Twenty-one Malaysians were arrested in Singapore on Saturday for staging an illegal protest following the disputed elections in their neighbouring homeland, the city-state's police said.
The Singapore Police Force (SPF) said in a statement that "while foreigners are allowed to work or live here, they have to abide by our laws".
"They should not import their domestic issues from their countries into Singapore and conduct activities which can disturb public order, as there can be groups with opposing views. Those who break the law will be seriously dealt with."
A police spokesman told AFP that the Malaysians were held under the Public Order Act, under which organisers of illegal protests can be jailed up to six months or fined Sg$10,000 ($8,100). They can also be both jailed and fined.
Participants in illegal protests can be fined up to Sg$5,000. Foreigners jailed in Singapore are normally deported after serving their sentences.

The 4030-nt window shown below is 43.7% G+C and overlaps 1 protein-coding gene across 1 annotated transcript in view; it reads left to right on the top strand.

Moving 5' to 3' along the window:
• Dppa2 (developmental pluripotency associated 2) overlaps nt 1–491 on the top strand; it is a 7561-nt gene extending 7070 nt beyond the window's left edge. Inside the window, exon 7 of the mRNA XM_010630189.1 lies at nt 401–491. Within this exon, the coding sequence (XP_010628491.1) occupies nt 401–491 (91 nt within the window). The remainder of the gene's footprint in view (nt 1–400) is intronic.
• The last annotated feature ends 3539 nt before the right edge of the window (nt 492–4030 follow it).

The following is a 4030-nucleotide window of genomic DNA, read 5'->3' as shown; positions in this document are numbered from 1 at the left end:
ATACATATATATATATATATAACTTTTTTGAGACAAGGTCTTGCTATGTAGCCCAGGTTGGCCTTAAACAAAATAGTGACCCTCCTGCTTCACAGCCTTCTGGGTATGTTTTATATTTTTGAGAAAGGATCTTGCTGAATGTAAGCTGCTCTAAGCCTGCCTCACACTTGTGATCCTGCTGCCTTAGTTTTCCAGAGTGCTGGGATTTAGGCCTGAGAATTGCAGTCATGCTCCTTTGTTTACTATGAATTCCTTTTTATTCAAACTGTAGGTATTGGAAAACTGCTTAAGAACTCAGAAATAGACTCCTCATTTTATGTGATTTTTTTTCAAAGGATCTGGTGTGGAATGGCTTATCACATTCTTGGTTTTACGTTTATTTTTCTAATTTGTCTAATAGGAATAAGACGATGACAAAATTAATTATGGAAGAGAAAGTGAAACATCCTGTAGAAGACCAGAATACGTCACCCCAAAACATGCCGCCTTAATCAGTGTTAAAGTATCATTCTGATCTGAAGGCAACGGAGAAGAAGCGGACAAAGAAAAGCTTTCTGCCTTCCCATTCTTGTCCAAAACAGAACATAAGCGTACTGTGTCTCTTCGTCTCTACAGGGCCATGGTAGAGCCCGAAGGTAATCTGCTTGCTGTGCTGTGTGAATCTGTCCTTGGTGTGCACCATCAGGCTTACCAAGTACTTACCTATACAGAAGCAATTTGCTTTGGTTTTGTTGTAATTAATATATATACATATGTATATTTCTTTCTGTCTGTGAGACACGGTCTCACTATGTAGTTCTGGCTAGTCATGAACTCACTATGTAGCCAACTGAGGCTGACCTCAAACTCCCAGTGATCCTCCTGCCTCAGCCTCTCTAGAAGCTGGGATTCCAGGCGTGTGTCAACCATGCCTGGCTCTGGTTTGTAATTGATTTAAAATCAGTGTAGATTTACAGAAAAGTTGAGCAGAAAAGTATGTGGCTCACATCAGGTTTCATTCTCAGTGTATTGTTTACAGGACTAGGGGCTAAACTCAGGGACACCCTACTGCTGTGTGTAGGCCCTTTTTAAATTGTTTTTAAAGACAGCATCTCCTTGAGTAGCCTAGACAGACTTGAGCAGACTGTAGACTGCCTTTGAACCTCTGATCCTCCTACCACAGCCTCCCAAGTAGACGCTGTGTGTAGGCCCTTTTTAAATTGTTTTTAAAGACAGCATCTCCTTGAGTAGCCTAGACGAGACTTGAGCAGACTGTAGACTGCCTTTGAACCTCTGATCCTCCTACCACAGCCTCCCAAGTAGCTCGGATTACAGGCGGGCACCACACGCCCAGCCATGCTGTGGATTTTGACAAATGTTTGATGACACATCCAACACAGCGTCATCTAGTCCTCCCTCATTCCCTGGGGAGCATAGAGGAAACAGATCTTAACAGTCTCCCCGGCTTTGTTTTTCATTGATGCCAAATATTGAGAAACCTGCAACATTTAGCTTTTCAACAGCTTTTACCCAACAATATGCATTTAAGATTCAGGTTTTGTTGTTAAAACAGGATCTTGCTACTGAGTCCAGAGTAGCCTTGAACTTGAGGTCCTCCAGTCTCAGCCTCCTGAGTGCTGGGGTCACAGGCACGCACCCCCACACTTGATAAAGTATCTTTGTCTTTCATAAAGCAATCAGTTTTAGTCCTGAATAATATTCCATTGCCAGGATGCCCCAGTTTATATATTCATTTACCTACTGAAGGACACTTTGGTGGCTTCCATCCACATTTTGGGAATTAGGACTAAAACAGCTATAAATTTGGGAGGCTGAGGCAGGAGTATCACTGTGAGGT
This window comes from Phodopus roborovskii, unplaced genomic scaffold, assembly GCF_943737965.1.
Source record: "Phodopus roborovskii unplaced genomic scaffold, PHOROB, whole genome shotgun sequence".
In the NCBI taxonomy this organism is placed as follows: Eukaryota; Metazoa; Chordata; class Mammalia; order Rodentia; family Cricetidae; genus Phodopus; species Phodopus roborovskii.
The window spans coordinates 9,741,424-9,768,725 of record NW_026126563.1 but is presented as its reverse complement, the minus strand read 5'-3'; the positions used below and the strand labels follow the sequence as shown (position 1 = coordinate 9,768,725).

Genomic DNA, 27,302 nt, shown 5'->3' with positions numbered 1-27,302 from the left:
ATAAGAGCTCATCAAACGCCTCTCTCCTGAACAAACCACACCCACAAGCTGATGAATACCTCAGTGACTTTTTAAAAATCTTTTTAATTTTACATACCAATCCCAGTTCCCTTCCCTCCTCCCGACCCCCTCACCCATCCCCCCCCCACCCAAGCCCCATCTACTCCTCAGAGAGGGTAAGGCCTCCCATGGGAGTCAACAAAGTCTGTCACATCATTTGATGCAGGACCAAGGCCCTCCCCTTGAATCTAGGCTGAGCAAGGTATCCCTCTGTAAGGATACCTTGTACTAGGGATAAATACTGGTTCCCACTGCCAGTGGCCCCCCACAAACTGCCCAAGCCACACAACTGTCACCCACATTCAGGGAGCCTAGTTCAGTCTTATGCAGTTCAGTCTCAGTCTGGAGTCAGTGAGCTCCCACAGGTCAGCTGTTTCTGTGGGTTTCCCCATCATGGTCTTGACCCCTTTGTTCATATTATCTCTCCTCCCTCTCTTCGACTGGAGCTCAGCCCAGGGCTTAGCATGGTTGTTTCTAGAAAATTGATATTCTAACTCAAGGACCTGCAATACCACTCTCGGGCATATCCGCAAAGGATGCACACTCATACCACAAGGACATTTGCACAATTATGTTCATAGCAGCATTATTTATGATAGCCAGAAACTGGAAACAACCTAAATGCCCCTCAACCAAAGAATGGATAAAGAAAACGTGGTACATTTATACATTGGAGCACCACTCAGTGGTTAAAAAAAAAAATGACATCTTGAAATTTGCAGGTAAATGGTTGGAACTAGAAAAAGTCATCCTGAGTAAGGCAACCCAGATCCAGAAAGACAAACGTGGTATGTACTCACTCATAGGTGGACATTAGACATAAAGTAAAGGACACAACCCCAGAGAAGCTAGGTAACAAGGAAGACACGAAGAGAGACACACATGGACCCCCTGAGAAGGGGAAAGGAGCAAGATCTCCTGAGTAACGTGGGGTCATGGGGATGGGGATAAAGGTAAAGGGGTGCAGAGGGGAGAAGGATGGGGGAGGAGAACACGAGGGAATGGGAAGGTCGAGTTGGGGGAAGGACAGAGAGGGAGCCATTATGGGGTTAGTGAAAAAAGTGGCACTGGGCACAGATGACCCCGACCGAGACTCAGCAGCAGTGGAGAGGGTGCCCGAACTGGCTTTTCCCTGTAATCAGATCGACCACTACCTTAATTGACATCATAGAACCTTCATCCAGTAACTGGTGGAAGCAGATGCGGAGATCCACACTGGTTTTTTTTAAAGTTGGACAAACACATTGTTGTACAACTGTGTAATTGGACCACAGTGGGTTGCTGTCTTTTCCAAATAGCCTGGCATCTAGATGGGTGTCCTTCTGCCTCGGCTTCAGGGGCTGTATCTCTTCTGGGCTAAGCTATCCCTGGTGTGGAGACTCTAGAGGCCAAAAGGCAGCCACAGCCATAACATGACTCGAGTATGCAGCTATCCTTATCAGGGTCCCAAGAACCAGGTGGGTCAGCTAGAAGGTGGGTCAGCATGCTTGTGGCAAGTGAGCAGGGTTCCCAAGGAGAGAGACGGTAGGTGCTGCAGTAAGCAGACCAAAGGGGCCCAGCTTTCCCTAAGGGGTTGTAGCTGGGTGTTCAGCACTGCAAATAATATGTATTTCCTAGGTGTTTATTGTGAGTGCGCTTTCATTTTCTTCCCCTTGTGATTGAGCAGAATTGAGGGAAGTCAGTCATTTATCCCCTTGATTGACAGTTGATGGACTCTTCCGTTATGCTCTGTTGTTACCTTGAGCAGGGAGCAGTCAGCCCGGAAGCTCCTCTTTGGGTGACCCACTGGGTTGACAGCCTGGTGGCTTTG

The Malaysians were arrested at Merlion Park, a popular tourist attraction along Singapore's Marina Bay promenade, for staging a protest "despite repeated police advisories" against such gatherings, the SPF statement said.
The arrests came three days after an estimated 100 Malaysians gathered at the same spot in conjunction with a mammoth rally in Malaysia's capital Kuala Lumpur by the opposition, which claims it was robbed of victory in the May 5 parliamentary elections through fraud.
Nine of the participants in Wednesday's protest in Singapore received police warnings.
"Their work and visit passes in Singapore are being reviewed by the authorities. Their employers will be informed of this. Further investigations are ongoing," according to an SPF statement on Friday.
The Malaysian opposition, led by former deputy prime minister Anwar Ibrahim, has called for a wave of protests after the ruling coalition was returned to power despite receiving less than 50 percent of votes cast.
Singapore was ejected from the Malaysian federation in 1965 after a brief union between the two former British colonies, but they are bound by strong economic, political, cultural and family links.